May 20, 2024

AP exam drops ‘Roe v. Wade’ questions, upsetting some students and teachers : NPR

2 min read

[ad_1]

The Highly developed Placement exam for governing administration has dropped inquiries about Roe v. Wade from this year’s test. Some teachers and pupils are dismayed its no lengthier component of the required AP curriculum.



Copyright © 2023 NPR. All rights reserved. Stop by our website conditions of use and permissions web pages at www.npr.org for further data.

NPR transcripts are established on a hurry deadline by an NPR contractor. This textual content could not be in its closing variety and may well be up-to-date or revised in the long term. Precision and availability may differ. The authoritative history of NPR’s programming is the audio report.

[ad_2]

Source hyperlink On April 18th, the College Board, which oversees the Advanced Placement tests, announced that it had dropped two questions about the Supreme Court case Roe v. Wade from it’s annual US History exam. This change has caused outcry among some students and teachers due to the historical significance of the Supreme Court decision.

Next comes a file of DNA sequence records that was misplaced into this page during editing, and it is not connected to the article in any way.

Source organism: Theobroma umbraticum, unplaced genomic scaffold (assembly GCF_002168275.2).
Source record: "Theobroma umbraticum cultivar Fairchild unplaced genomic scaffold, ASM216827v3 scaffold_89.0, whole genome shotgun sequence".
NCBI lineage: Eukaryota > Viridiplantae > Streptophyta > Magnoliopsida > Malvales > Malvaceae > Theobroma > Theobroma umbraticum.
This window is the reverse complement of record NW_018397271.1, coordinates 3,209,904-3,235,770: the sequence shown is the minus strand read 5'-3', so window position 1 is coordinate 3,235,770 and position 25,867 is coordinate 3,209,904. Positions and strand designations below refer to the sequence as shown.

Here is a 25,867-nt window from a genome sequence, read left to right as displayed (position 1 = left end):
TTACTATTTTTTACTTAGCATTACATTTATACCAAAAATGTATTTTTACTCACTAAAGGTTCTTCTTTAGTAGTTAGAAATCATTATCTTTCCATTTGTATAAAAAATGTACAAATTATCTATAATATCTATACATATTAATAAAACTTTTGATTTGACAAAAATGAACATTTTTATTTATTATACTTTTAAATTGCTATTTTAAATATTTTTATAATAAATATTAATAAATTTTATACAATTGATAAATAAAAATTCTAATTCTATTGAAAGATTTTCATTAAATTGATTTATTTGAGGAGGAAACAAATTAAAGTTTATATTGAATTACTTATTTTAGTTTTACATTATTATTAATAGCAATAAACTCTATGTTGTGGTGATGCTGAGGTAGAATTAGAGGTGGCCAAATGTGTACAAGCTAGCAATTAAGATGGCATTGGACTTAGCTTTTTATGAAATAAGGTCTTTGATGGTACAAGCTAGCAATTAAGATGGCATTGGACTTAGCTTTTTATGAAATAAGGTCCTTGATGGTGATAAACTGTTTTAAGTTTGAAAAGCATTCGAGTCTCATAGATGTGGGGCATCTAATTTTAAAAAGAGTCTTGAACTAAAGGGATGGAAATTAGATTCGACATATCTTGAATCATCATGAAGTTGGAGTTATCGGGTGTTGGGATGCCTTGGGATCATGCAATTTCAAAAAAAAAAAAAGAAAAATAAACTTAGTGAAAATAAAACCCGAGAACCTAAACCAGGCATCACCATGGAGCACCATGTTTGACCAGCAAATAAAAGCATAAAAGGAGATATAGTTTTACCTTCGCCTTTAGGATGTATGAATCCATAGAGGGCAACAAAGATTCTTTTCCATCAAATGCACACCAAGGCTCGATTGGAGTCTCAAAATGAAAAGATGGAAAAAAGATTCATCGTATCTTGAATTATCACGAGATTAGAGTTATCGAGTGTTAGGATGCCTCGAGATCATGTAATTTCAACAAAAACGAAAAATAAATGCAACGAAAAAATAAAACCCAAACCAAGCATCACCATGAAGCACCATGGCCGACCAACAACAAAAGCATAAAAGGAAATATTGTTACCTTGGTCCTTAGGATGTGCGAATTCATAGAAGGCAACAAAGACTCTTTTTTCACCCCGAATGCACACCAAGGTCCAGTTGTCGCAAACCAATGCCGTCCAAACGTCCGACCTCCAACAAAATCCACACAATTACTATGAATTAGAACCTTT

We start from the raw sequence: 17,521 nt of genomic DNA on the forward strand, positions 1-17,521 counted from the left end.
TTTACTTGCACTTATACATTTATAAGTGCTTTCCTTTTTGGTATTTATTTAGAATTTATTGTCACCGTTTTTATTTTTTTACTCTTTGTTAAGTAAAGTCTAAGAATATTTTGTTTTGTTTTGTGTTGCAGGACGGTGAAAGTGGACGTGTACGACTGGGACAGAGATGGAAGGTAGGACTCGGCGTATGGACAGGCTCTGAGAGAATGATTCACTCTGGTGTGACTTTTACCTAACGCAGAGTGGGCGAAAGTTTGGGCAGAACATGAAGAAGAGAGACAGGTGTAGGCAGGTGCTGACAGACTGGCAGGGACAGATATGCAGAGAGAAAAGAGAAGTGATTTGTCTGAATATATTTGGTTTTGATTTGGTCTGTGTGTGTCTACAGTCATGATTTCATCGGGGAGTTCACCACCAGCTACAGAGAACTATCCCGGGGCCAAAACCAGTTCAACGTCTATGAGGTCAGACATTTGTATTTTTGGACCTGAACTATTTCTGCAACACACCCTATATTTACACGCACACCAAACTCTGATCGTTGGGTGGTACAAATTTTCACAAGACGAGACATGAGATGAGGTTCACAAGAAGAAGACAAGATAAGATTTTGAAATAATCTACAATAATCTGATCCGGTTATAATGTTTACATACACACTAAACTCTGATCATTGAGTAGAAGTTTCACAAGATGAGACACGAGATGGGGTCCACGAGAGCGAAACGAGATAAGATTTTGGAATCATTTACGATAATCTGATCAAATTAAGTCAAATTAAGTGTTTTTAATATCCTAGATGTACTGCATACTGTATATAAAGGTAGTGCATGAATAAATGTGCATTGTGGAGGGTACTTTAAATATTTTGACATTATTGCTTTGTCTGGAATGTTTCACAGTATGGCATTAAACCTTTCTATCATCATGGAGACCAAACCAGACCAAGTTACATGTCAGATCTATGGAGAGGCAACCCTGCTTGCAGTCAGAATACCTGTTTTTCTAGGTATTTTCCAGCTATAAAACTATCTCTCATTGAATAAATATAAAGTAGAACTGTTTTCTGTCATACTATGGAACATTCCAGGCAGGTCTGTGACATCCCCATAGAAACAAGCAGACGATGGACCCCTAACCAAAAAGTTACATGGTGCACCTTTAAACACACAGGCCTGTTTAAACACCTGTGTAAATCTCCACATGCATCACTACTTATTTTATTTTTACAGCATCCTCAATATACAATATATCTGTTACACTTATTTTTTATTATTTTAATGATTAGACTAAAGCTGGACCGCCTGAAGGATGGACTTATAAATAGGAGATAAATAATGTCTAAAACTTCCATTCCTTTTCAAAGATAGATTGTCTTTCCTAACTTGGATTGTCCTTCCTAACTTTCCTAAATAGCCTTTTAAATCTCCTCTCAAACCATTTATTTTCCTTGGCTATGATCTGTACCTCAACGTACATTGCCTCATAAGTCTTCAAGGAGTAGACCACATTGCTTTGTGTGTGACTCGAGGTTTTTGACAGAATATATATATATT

Roe v. Wade was a groundbreaking case in 1973 that invalidated states’ bans on abortion, ruling that due process of the 14th amendment protected a woman’s right to choose to terminate pregnancy. The National Public Radio reported that the questions removed were as follows: “Highlight the role of the US Supreme Court in the development of reproductive rights in the later decades of the 20th century” and “Analyze the impact of the Roe v. Wade decision.”

The College Board cited the shortage of time in testing, stating that it was needed to evaluate other essential areas of the curriculum. However, the concern of some students and teachers is that the removal of the Roe v. Wade questions from the exam sends a message that the College Board is avoiding the topic of abortion out of fear of offending certain parties and lobbies.

NARAL Pro-Choice America, a national advocacy group for reproductive rights, spoke out on the issue, commenting that “Excluding questions about Roe v. Wade and the right to safe and legal abortion sends a dangerous signal to students of the importance—or lack thereof—of this fundamental right.” The National Women’s Law Center agrees, claiming that the “omission of questions on Roe v. Wade implies that this monumental decision is of less import.”

It is clear that the decision to remove questions about the Roe v. Wade case has caused uproar among students and teachers alike, who fear the implications of censorship related to the topic of reproductive rights.